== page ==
• Working with distributors to cut down how far supplies have to travel

Each of these activities is defined in the Greenhouse Gas Protocol:

  • Business travel (Scope 3, Category 6)
  • Transition to EV fleet vehicles (Scope 1, Mobile Combustion)
  • Supporting alternative employee commuting (Scope 3, Category 7)

“There’s lots to come, including transitioning our fleet to electric or hybrid, setting caregiver travel targets and finalizing our electric vehicle standards, but we’re excited about what we’ve achieved,” says Tinari.

“Since COVID, we’ve reduced business travel emissions by 79% and reduced caregiver commuting emissions by 15% by implementing remote work for administrative staff.”

Alternative commuting at St. Peter’s Hospital

Heidi Ranger-Geh, employee transportation coordinator at Providence St. Peter’s Hospital, has been a bicycle commuter since she started at St. Peter’s 30 years ago.

“I just have a huge passion for cycling and bettering the world, and they kind of go together.,” says Ranger-Geh. “We’re trying to be consistent and persistent on getting folks to become aware of nonpolluting, active modes of transportation.”

St. Peter’s has seen a rise in biking to work, and Ranger-Geh has played a direct part in empowering caregivers to get started, hosting monthly bike rides to work in her department and even helping new hires find the best biking routes to work. She also speaks to new hires about alternative transportation, including bus services, walk-and-roll programs, vanpools, walking routes and more.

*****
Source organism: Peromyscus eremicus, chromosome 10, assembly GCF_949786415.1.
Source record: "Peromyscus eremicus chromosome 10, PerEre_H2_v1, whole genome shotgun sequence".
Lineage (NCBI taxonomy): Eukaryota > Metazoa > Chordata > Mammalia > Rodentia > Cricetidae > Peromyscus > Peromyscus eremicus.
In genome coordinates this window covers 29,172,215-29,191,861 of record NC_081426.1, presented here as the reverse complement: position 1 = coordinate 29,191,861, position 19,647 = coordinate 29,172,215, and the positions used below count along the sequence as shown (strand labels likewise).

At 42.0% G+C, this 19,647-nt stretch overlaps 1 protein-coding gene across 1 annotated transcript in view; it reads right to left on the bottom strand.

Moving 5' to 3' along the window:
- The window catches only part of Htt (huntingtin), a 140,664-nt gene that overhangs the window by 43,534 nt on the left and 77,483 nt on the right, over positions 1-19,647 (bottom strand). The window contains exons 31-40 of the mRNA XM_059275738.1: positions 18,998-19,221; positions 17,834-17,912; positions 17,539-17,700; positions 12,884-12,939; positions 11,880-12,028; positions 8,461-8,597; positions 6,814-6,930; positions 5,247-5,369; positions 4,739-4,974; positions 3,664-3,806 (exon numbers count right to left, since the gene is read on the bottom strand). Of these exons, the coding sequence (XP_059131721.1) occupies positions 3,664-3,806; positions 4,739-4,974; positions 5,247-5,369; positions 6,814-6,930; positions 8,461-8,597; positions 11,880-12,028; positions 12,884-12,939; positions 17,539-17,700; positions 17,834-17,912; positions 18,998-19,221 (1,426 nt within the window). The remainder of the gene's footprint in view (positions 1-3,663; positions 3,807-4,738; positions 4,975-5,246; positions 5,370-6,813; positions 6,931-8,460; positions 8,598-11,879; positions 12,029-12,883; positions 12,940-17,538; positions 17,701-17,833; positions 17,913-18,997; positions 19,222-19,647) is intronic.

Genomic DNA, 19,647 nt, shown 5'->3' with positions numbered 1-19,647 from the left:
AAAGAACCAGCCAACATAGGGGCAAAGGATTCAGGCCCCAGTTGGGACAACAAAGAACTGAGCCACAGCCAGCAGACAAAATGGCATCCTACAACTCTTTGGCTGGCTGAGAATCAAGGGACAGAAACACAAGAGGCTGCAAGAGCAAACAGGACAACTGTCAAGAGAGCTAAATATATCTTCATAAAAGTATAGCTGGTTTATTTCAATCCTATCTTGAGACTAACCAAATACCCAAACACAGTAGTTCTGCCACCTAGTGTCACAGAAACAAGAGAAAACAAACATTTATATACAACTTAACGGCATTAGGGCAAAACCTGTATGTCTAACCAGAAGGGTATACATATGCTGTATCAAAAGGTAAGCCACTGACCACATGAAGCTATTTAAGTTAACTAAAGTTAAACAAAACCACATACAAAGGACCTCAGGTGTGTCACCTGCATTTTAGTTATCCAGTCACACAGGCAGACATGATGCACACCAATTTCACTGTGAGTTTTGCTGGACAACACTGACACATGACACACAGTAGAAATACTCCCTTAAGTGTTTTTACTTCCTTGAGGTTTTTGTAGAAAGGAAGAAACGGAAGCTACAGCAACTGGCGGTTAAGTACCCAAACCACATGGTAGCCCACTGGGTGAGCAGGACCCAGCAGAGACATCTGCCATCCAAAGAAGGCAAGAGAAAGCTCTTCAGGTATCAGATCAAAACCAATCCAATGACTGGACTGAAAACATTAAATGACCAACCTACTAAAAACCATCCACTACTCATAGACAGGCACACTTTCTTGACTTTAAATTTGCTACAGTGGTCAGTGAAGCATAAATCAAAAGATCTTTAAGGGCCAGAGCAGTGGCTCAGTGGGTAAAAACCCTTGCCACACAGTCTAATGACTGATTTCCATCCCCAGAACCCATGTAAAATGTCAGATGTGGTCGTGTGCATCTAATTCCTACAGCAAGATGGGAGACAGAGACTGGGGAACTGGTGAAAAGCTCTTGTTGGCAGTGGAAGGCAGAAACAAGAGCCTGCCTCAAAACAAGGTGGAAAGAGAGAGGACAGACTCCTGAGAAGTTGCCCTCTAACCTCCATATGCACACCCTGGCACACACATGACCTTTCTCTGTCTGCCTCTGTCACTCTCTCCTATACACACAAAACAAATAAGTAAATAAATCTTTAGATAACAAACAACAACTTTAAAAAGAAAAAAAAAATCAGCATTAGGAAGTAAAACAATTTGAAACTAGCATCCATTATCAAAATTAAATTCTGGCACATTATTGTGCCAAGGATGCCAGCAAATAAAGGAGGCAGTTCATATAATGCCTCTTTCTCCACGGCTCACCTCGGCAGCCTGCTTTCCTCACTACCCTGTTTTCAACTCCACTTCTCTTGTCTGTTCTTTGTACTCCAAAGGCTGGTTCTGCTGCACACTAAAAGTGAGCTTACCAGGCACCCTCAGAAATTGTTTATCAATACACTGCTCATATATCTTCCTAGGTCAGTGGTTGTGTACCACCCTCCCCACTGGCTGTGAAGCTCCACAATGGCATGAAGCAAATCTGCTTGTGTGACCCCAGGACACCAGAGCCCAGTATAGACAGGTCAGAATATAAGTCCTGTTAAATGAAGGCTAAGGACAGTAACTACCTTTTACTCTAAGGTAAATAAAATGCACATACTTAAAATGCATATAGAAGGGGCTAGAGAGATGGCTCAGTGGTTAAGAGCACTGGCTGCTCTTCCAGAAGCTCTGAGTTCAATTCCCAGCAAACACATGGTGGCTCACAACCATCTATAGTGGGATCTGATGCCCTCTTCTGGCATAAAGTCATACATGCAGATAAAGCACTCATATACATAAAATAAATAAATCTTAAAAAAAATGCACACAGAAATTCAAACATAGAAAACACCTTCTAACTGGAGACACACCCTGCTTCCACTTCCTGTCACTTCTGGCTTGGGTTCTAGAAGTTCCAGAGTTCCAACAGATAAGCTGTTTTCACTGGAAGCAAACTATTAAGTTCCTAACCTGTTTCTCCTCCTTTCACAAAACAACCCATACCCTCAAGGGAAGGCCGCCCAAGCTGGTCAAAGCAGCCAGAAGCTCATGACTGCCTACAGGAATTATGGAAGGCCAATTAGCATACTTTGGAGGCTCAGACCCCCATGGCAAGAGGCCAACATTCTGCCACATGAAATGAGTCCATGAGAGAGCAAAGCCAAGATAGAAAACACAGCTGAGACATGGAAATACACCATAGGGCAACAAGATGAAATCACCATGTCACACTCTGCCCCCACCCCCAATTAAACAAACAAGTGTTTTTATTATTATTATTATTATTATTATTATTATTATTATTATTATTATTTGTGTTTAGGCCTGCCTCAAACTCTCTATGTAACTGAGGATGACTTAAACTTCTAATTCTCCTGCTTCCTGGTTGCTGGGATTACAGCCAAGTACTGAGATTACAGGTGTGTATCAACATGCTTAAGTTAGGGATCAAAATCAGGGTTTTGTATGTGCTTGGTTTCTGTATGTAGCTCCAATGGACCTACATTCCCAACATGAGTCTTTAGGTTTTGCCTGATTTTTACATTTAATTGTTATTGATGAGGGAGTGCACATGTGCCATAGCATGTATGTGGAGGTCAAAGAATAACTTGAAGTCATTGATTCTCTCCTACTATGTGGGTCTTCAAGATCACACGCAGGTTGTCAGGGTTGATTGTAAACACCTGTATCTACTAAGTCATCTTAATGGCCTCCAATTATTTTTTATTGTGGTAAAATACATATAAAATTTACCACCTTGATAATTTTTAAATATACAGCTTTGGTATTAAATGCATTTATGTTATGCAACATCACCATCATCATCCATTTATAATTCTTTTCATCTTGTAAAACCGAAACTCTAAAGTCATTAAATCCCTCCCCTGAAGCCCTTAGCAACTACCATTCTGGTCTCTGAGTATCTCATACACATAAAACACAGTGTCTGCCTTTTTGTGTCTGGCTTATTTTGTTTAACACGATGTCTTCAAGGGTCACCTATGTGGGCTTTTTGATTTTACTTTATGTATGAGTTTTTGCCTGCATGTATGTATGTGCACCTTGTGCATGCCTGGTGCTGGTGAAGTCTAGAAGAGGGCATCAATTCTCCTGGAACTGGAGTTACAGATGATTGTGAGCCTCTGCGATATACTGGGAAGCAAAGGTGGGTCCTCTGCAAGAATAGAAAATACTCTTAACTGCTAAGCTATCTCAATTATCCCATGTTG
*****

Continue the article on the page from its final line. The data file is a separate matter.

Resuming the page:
Caregivers at St. Peter’s also participated in a local commuting challenge that encouraged commuters to bike to work, with dozens of employees jumping on board.

“If you begin at the local level, your actions become more meaningful to people as they address issues of climate change, cleaner air and a healthier environment,” says Ranger-Geh. “When you start with a small community, it builds and builds until it becomes worldwide. Shifting the culture can start with one person and snowball.”

Encouraging carpooling at Swedish